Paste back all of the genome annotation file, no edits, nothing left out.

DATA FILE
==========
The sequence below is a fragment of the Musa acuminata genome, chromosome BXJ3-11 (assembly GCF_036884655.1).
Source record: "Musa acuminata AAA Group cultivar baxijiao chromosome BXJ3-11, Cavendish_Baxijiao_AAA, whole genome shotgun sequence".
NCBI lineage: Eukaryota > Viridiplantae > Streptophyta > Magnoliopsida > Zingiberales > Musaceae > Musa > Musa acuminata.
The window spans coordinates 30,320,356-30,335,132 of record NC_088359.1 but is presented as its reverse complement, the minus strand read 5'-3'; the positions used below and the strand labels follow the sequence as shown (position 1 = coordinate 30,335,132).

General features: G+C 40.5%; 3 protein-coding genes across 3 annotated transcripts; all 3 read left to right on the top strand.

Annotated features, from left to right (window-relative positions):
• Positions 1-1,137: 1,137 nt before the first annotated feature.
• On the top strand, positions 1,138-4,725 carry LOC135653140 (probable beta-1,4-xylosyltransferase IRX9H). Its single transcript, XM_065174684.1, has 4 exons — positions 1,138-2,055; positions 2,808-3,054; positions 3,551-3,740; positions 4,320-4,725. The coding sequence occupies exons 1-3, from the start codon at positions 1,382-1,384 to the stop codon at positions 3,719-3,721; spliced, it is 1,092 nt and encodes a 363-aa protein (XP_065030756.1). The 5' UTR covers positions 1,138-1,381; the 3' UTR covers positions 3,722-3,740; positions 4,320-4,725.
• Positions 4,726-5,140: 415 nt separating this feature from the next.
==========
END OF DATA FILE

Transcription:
The sequence below is a fragment of the Musa acuminata genome, chromosome BXJ3-11 (assembly GCF_036884655.1).
Source record: "Musa acuminata AAA Group cultivar baxijiao chromosome BXJ3-11, Cavendish_Baxijiao_AAA, whole genome shotgun sequence".
NCBI lineage: Eukaryota > Viridiplantae > Streptophyta > Magnoliopsida > Zingiberales > Musaceae > Musa > Musa acuminata.
The window spans coordinates 30,320,356-30,335,132 of record NC_088359.1 but is presented as its reverse complement, the minus strand read 5'-3'; the positions used below and the strand labels follow the sequence as shown (position 1 = coordinate 30,335,132).

General features: G+C 40.5%; 3 protein-coding genes across 3 annotated transcripts; all 3 read left to right on the top strand.

Annotated features, from left to right (window-relative positions):
• Positions 1-1,137: 1,137 nt before the first annotated feature.
• On the top strand, positions 1,138-4,725 carry LOC135653140 (probable beta-1,4-xylosyltransferase IRX9H). Its single transcript, XM_065174684.1, has 4 exons — positions 1,138-2,055; positions 2,808-3,054; positions 3,551-3,740; positions 4,320-4,725. The coding sequence occupies exons 1-3, from the start codon at positions 1,382-1,384 to the stop codon at positions 3,719-3,721; spliced, it is 1,092 nt and encodes a 363-aa protein (XP_065030756.1). The 5' UTR covers positions 1,138-1,381; the 3' UTR covers positions 3,722-3,740; positions 4,320-4,725.
• Positions 4,726-5,140: 415 nt separating this feature from the next.